Sunday, 8 January 2017

Casting process


INTRODUCTION:
Manufacture of a machine part by heating a metal or alloy above its melting point and pouring the liquidmetal/alloy in a cavity approximately of same shape and size as the machine part is called casting process. After the liquid metal cools and solidifies, it acquires the shape and size of the cavity and resembles the finished product required. The department of the workshop, where castings are made is called foundry.
The manufacture of a casting requires:
(a) Preparation of a pattern,
(b) Preparation of a mould with the help of the pattern,
(c) Melting of metal or alloy in a furnace,
(d) Pouring of molten metal into mould cavity,
(e) Breaking the mould to retrieve the casting,
(f) Cleaning the casting and cutting off risers, runners etc., (this operation is called ‘fettling’),
and
(g) Inspection of casting.
Castings are made in a large number of metals and alloys, both ferrrous and non-ferrous. Grey cast iron components are very common; steel castings are stronger and are used for components subject to higher stresses. Bronze and brass castings are used on ships and in marine environment, where ferrous items will be subjected to heavy corrosion. Aluminium and aluminium-magnesium castings are used in automobiles. Stainless steel castings are used for making cutlery items.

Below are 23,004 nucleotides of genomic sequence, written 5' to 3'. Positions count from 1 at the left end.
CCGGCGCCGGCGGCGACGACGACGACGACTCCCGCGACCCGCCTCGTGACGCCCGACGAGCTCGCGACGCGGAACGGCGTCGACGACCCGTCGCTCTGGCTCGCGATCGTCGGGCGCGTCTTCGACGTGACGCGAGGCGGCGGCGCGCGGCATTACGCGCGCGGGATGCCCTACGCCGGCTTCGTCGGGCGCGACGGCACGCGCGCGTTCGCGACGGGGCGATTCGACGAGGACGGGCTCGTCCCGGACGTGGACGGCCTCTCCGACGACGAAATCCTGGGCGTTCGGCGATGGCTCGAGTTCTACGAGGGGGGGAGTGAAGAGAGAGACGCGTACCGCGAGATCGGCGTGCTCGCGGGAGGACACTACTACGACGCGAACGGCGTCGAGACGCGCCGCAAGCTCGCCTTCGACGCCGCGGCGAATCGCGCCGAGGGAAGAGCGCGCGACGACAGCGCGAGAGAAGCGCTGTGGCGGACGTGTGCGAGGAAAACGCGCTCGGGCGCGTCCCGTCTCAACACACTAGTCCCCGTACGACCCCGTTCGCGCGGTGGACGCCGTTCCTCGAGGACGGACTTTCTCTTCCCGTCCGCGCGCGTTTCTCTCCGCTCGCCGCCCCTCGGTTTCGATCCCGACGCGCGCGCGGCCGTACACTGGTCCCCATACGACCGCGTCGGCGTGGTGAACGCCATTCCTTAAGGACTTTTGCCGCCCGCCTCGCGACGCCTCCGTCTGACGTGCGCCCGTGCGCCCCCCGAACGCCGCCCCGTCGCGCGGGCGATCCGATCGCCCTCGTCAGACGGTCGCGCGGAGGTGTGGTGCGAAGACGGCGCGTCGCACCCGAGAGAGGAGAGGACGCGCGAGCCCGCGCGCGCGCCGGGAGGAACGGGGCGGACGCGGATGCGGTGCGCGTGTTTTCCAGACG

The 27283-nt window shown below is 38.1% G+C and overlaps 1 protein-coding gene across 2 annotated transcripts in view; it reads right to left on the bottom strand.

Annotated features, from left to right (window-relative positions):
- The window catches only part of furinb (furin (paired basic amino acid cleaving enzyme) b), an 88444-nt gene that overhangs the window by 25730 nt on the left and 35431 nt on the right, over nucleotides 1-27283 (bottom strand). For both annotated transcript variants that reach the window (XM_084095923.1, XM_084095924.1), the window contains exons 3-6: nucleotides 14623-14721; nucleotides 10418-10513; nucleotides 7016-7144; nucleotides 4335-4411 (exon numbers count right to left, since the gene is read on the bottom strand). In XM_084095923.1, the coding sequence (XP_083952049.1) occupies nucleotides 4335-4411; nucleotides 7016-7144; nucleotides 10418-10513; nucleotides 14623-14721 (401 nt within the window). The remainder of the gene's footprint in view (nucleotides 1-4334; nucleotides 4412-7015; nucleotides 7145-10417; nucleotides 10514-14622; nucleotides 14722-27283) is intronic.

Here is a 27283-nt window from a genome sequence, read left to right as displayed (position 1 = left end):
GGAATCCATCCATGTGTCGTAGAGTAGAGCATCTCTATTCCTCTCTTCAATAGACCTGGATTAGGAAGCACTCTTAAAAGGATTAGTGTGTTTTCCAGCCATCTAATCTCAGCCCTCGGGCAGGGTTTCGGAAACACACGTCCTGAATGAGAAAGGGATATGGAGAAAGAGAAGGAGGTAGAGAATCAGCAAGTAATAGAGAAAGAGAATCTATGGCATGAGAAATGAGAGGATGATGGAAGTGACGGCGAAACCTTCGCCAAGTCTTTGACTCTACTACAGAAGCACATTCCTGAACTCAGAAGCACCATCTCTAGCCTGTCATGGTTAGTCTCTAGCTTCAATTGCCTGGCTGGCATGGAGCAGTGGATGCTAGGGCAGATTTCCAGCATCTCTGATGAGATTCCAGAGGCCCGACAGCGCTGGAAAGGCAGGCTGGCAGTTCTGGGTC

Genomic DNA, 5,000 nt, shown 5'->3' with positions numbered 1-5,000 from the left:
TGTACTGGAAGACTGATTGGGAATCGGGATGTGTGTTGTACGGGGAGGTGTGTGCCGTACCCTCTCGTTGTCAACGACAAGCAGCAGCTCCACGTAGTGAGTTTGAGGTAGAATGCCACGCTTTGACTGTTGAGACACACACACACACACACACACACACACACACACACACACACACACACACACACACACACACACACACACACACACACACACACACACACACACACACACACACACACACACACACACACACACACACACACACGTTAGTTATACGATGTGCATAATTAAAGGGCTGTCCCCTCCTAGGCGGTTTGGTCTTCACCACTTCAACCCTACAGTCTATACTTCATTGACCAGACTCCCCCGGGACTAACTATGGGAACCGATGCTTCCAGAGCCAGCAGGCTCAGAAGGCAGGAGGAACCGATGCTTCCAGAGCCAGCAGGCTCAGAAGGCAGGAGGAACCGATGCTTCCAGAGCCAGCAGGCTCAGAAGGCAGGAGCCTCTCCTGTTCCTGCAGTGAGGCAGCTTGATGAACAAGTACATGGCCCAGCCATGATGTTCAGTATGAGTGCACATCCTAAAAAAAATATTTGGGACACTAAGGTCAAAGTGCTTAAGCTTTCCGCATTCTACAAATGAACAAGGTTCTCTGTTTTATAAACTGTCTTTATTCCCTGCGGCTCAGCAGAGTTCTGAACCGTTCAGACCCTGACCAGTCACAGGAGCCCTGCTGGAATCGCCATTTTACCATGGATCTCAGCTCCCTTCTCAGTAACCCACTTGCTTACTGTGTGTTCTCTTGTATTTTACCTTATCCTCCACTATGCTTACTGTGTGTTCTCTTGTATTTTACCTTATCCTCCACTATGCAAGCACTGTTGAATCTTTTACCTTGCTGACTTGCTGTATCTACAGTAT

Casting is an economical way of producing components of required shape either in small lots or in larger lots. However, castings are less strong as compared to wrought components produced by processes such as forging etc. However castings offer the possibility of having slightly improved properties in certain part of the casting by techniques such as use of chill etc. In casting process, very little metal is wasted.
Casting Process

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